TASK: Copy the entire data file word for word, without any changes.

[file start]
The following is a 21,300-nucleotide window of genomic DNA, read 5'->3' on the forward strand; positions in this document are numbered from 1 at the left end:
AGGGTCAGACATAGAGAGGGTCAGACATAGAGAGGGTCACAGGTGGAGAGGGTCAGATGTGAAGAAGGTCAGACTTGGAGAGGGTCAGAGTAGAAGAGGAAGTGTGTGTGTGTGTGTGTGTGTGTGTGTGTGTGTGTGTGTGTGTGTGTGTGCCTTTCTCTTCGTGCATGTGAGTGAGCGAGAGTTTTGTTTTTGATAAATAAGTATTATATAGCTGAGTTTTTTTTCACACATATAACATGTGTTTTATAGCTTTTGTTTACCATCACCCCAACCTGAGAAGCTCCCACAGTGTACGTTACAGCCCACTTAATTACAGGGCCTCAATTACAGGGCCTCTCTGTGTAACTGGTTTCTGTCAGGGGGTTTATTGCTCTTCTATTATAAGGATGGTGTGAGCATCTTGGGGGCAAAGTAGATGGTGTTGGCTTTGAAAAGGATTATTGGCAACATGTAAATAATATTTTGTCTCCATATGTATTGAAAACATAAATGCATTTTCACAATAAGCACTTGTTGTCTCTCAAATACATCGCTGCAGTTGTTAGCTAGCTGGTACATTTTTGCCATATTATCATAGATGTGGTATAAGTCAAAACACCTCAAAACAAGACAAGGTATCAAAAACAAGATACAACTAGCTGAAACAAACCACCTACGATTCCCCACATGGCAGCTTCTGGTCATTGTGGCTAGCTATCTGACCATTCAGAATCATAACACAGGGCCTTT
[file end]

The following is a 21,300-nucleotide window of genomic DNA, read 5'->3' on the forward strand; positions in this document are numbered from 1 at the left end:
AGGGTCAGACATAGAGAGGGTCAGACATAGAGAGGGTCACAGGTGGAGAGGGTCAGATGTGAAGAAGGTCAGACTTGGAGAGGGTCAGAGTAGAAGAGGAAGTGTGTGTGTGTGTGTGTGTGTGTGTGTGTGTGTGTGTGTGTGTGTGTGTGCCTTTCTCTTCGTGCATGTGAGTGAGCGAGAGTTTTGTTTTTGATAAATAAGTATTATATAGCTGAGTTTTTTTTCACACATATAACATGTGTTTTATAGCTTTTGTTTACCATCACCCCAACCTGAGAAGCTCCCACAGTGTACGTTACAGCCCACTTAATTACAGGGCCTCAATTACAGGGCCTCTCTGTGTAACTGGTTTCTGTCAGGGGGTTTATTGCTCTTCTATTATAAGGATGGTGTGAGCATCTTGGGGGCAAAGTAGATGGTGTTGGCTTTGAAAAGGATTATTGGCAACATGTAAATAATATTTTGTCTCCATATGTATTGAAAACATAAATGCATTTTCACAATAAGCACTTGTTGTCTCTCAAATACATCGCTGCAGTTGTTAGCTAGCTGGTACATTTTTGCCATATTATCATAGATGTGGTATAAGTCAAAACACCTCAAAACAAGACAAGGTATCAAAAACAAGATACAACTAGCTGAAACAAACCACCTACGATTCCCCACATGGCAGCTTCTGGTCATTGTGGCTAGCTATCTGACCATTCAGAATCATAACACAGGGCCTTT